I still have PTSD. It is something I cope with on a daily basis. It has stolen innumerable joys from my life. But I really thought I was rebuilding it all — I was happy, healthy, and ended up landing the job of Digital Director at the California Democratic Party in September 2018.
Finally, I thought, it’s over.
And then November 1st, 2018 happened. I’m not going to rehash all of the bus tour details that led me to file an HR complaint and set all of these other events in motion, you can re-read the stunning LA Times article here. My PTSD was flaring in a pretty spectacular way — I told another staffer that I was “literally having flashbacks to Pacific” — but I had hope. Vice Chair Larimore-Hall seemed to be helping, in fact, he was making a big show out of telling all the survivors how much he supported them. And to boot, Bauman was resigning. Everything seemed like it was going to be okay.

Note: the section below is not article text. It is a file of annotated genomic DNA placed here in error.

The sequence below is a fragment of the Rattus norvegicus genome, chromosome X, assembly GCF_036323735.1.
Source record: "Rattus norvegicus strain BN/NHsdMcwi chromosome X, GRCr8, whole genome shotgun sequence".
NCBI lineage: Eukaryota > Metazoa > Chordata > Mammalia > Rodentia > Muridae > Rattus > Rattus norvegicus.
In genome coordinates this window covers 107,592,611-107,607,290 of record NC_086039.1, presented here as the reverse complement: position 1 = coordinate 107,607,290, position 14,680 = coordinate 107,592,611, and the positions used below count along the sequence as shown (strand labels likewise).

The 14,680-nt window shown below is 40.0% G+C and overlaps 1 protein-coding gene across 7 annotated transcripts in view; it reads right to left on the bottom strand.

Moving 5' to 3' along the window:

And then the Party hired Delfino Madden.
I remember calling two then-current staffers that evening when I found out at about 11pm. I was completely hysterical, in tears, panicking. Surely, this was a mistake. Surely, even if it weren’t a mistake, the Party would understand my discomfort. Surely, a group of people making political careers about how much they care about survivors would actually give a single fuck.
But no. Not even close. I raised the concern through my then-attorney. I told multiple staffers and colleagues. Still, the Party insisted upon keeping the firm. I found out that Delfino Madden had chosen the investigator for the Party’s “internal, independent investigation” and I was even more dismayed, because it is painfully obvious that the investigation is not and cannot be impartial.